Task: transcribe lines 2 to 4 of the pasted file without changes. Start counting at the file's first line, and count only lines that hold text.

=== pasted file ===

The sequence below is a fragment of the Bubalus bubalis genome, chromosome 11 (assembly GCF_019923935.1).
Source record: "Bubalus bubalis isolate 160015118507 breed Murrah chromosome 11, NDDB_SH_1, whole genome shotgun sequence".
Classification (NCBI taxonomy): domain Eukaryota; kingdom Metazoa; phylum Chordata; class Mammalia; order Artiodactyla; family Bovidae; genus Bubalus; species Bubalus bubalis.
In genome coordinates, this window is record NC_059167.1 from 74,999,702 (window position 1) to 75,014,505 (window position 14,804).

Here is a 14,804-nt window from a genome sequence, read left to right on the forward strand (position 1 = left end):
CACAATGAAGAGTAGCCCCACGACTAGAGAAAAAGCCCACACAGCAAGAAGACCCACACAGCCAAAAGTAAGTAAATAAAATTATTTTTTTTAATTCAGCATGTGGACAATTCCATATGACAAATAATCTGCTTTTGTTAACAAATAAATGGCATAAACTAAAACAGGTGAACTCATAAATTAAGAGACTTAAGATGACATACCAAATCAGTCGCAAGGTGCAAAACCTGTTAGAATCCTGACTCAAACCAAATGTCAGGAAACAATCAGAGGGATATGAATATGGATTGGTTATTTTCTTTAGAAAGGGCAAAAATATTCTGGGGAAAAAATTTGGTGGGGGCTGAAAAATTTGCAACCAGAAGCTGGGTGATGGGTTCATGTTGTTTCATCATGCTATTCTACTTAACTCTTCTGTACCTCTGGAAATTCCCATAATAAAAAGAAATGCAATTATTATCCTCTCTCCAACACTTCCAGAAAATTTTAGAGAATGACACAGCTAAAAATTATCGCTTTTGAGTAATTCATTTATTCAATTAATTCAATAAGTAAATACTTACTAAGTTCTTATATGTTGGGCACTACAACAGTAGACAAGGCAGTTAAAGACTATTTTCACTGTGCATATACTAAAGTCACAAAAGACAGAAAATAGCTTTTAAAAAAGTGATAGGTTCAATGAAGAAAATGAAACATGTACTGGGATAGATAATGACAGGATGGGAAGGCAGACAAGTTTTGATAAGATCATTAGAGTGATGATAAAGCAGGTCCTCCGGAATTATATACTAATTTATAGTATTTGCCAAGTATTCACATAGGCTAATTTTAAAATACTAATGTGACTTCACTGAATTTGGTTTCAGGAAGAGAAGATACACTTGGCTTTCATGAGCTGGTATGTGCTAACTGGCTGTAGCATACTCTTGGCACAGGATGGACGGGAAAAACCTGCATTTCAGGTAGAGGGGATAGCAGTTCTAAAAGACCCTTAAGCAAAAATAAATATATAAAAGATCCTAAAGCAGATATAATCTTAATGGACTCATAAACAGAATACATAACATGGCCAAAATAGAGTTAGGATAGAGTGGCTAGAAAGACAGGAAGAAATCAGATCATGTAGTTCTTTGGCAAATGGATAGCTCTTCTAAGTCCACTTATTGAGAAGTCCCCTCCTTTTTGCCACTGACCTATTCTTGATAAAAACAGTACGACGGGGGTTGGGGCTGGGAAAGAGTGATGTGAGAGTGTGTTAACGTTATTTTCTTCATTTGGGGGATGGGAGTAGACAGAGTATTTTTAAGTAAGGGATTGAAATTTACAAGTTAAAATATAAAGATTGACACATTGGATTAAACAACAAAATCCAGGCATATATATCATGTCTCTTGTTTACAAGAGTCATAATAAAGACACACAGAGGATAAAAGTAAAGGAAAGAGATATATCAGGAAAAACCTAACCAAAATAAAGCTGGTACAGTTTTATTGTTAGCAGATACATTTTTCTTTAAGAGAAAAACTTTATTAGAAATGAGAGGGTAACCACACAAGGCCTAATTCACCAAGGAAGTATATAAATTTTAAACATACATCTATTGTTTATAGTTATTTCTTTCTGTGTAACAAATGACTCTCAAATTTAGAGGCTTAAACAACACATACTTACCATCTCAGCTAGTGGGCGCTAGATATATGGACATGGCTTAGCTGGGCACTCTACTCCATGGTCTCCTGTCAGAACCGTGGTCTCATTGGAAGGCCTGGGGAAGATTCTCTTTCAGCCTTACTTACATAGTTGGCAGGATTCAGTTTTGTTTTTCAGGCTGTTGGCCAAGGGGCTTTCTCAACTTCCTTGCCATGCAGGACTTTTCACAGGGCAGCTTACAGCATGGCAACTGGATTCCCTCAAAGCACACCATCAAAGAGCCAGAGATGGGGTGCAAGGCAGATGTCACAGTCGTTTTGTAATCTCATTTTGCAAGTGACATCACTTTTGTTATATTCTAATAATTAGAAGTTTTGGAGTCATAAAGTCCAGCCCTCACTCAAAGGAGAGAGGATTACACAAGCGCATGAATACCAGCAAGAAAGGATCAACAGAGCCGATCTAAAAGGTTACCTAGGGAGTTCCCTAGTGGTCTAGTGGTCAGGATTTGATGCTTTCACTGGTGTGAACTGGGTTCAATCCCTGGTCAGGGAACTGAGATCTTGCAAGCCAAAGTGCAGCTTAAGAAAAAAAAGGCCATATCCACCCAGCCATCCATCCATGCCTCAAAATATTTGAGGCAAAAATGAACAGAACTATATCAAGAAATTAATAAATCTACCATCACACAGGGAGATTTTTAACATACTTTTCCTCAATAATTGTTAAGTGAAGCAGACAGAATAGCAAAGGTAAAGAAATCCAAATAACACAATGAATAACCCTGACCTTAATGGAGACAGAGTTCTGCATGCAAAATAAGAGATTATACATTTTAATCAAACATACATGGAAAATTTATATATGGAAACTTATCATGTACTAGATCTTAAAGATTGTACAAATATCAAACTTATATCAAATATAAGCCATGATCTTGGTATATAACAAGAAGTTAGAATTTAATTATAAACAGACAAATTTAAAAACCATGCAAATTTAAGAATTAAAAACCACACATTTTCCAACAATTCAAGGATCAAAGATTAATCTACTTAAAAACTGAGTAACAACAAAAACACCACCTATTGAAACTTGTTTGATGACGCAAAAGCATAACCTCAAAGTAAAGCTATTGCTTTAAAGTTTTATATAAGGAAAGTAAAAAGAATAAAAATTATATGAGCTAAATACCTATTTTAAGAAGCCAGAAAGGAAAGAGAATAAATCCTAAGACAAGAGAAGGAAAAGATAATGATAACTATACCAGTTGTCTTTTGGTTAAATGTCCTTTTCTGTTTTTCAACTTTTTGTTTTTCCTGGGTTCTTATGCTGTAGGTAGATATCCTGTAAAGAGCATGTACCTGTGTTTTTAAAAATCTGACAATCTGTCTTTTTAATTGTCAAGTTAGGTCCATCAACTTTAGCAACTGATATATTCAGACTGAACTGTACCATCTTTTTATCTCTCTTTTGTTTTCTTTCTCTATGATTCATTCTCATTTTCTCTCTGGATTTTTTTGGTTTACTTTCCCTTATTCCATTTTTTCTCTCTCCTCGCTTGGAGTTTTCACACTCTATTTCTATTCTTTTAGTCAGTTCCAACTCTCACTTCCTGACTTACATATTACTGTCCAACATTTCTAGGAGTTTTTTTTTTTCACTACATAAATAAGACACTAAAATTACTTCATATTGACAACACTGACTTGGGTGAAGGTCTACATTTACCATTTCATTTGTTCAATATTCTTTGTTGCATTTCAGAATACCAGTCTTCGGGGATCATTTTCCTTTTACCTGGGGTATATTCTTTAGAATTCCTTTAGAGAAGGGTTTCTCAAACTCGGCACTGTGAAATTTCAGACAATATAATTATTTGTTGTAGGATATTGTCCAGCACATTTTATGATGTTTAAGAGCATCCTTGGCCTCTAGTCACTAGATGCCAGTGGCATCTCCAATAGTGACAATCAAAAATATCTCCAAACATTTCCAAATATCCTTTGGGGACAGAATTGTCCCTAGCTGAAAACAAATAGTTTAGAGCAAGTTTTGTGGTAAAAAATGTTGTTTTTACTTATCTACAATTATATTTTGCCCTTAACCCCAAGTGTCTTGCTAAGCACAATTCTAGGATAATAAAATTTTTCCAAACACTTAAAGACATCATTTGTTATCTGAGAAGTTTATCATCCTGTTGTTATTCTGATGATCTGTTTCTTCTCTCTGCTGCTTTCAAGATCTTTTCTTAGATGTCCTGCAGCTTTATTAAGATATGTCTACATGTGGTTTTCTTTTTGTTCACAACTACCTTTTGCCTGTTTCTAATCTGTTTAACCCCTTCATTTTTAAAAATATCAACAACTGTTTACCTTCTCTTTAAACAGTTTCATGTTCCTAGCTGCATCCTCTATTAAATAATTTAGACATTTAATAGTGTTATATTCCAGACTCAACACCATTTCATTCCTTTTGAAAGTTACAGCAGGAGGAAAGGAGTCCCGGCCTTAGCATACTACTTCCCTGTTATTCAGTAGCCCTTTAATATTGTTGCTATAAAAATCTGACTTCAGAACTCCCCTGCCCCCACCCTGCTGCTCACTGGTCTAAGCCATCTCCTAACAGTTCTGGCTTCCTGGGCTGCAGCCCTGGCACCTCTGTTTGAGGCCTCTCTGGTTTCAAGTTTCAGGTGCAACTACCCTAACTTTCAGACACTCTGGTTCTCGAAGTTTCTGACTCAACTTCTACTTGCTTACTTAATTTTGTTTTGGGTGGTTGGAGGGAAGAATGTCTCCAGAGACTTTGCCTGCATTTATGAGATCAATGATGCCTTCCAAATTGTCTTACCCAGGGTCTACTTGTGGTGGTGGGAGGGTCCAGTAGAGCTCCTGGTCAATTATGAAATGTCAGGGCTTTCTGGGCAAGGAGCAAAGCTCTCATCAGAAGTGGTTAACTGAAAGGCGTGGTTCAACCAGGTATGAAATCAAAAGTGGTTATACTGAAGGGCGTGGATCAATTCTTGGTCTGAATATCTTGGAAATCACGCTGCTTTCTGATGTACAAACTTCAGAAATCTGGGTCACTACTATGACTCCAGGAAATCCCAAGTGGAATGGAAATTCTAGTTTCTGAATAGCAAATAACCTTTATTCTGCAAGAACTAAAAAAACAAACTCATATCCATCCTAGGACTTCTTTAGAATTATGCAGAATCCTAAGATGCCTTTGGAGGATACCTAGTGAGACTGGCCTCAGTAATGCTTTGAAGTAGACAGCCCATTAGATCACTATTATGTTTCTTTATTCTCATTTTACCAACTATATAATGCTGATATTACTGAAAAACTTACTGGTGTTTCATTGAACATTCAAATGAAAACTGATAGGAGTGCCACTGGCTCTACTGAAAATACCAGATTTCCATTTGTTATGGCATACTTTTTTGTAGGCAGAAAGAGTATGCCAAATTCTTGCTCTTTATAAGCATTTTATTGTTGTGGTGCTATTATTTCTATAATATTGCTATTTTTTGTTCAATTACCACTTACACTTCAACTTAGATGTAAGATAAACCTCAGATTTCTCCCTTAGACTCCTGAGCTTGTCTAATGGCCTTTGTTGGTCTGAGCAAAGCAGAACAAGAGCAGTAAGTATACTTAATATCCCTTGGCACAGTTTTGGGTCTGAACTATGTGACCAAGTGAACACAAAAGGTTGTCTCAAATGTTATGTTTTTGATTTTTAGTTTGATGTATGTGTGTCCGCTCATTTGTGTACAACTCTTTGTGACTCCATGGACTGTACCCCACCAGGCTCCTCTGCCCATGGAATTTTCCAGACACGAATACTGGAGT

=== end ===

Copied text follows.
Source record: "Bubalus bubalis isolate 160015118507 breed Murrah chromosome 11, NDDB_SH_1, whole genome shotgun sequence".
Classification (NCBI taxonomy): domain Eukaryota; kingdom Metazoa; phylum Chordata; class Mammalia; order Artiodactyla; family Bovidae; genus Bubalus; species Bubalus bubalis.
In genome coordinates, this window is record NC_059167.1 from 74,999,702 (window position 1) to 75,014,505 (window position 14,804).